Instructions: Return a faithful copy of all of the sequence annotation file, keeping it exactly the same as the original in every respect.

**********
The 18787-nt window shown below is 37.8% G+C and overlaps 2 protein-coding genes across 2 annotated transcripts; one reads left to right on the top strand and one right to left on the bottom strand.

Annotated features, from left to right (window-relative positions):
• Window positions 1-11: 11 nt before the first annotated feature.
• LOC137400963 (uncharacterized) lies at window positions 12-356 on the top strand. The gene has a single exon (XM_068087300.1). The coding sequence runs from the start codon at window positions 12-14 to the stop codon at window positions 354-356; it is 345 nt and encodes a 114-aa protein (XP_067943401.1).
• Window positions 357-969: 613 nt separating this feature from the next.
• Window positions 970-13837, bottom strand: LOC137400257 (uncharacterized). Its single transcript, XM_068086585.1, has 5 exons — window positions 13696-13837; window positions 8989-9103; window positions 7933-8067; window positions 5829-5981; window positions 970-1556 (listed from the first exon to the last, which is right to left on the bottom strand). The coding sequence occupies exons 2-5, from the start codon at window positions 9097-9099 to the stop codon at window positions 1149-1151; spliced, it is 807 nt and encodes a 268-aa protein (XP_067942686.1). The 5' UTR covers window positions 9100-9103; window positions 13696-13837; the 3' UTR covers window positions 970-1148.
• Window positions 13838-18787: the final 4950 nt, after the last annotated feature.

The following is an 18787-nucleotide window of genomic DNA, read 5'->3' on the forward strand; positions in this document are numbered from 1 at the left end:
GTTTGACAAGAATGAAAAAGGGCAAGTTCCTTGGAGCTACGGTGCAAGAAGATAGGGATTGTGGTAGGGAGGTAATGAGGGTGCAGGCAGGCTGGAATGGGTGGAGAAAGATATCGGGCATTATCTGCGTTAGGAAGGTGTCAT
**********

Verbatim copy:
The 18787-nt window shown below is 37.8% G+C and overlaps 2 protein-coding genes across 2 annotated transcripts; one reads left to right on the top strand and one right to left on the bottom strand.

Annotated features, from left to right (window-relative positions):
• Window positions 1-11: 11 nt before the first annotated feature.
• LOC137400963 (uncharacterized) lies at window positions 12-356 on the top strand. The gene has a single exon (XM_068087300.1). The coding sequence runs from the start codon at window positions 12-14 to the stop codon at window positions 354-356; it is 345 nt and encodes a 114-aa protein (XP_067943401.1).
• Window positions 357-969: 613 nt separating this feature from the next.
• Window positions 970-13837, bottom strand: LOC137400257 (uncharacterized). Its single transcript, XM_068086585.1, has 5 exons — window positions 13696-13837; window positions 8989-9103; window positions 7933-8067; window positions 5829-5981; window positions 970-1556 (listed from the first exon to the last, which is right to left on the bottom strand). The coding sequence occupies exons 2-5, from the start codon at window positions 9097-9099 to the stop codon at window positions 1149-1151; spliced, it is 807 nt and encodes a 268-aa protein (XP_067942686.1). The 5' UTR covers window positions 9100-9103; window positions 13696-13837; the 3' UTR covers window positions 970-1148.
• Window positions 13838-18787: the final 4950 nt, after the last annotated feature.

The following is an 18787-nucleotide window of genomic DNA, read 5'->3' on the forward strand; positions in this document are numbered from 1 at the left end:
GTTTGACAAGAATGAAAAAGGGCAAGTTCCTTGGAGCTACGGTGCAAGAAGATAGGGATTGTGGTAGGGAGGTAATGAGGGTGCAGGCAGGCTGGAATGGGTGGAGAAAGATATCGGGCATTATCTGCGTTAGGAAGGTGTCAT